Multiplex PCR for simultaneous detection of enterococcal genes vanA and vanB and staphylococcal genes mecA, ileS-2 and femB

  1. Elena Ramos Trujillo 1
  2. Eduardo Pérez Roth 1
  3. Sebastián Méndez Álvarez 2
  4. Félix Claverie Martín 1
  1. 1 Hospital Universitario Nuestra Señora de Candelaria

    Hospital Universitario Nuestra Señora de Candelaria

    Santa Cruz de Tenerife, España

    GRID grid.411331.5

  2. 2 Universidad de La Laguna

    Universidad de La Laguna

    San Cristobal de La Laguna, España

    GRID grid.10041.34

International microbiology: official journal of the Spanish Society for Microbiology

ISSN: 1618-1905

Year of publication: 2003

Volume: 6

Issue: 2

Pages: 113-115

Type: Article

Export: RIS
DOI: 10.1007/s10123-003-0118-z DIALNET GOOGLE SCHOLAR lock_openOpen access editor


SCImago Journal Rank

  • Year 2003
  • SJR Journal Impact: 0.391
  • Best Quartile: Q2
  • Area: Microbiology (medical) Quartile: Q2 Rank in area: 42/99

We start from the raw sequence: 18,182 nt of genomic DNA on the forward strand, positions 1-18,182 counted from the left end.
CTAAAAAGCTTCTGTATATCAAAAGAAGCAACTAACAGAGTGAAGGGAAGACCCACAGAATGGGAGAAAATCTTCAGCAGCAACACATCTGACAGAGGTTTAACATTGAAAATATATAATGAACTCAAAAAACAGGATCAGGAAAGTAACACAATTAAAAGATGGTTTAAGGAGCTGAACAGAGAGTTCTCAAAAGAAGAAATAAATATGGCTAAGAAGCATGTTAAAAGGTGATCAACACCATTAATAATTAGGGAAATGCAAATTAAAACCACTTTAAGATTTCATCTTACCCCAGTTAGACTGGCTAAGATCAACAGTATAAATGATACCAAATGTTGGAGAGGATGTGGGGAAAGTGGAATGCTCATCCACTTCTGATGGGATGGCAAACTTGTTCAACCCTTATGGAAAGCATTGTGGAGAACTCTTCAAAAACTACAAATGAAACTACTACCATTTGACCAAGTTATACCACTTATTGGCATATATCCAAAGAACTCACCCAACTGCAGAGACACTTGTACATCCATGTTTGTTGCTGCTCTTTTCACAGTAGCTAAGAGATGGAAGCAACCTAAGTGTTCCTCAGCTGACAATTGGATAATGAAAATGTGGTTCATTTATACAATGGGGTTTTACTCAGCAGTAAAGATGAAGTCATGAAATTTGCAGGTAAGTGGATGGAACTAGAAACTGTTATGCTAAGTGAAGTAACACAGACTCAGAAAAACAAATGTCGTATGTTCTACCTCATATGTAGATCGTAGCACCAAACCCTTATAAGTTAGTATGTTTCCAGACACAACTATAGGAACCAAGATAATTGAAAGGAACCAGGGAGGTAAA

• Area: Microbiology Quartile: Q3 Rank in area: 70/108


The experimental transfer of the vanA gene cluster from Enterococcus faecalis to Staphylococcus aureus has raised fears about the occurrence of such genetic transfer in clinical isolates of methicillin-resistant staphylococci. Recently, infections by a S. aureus strain carrying the enterococcal vancomycin resistance vanA gene cluster were reported. The possible emergence and dissemination of these strains is a serious health threat and makes optimization of prevention strategies and fast detection methods absolutely necessary. In the present study, we developed a PCR protocol for simultaneous detection of enterococcal vanA and vanB genes, the staphylococcal methicillin and mupirocin resistance markers mecA and ileS-2, and identification of S. aureus. As no vancomycin-resistant S. aureus isolates were available for our study, we used mixtures of enterococcal and staphylococcal colonies that harbored the different resistance markers to show that these genes could be detected simultaneously. This protocol could be used to facilitate the detection and identification of predictable S. aureus or methicillin-resistant strains carrying vanA or vanB.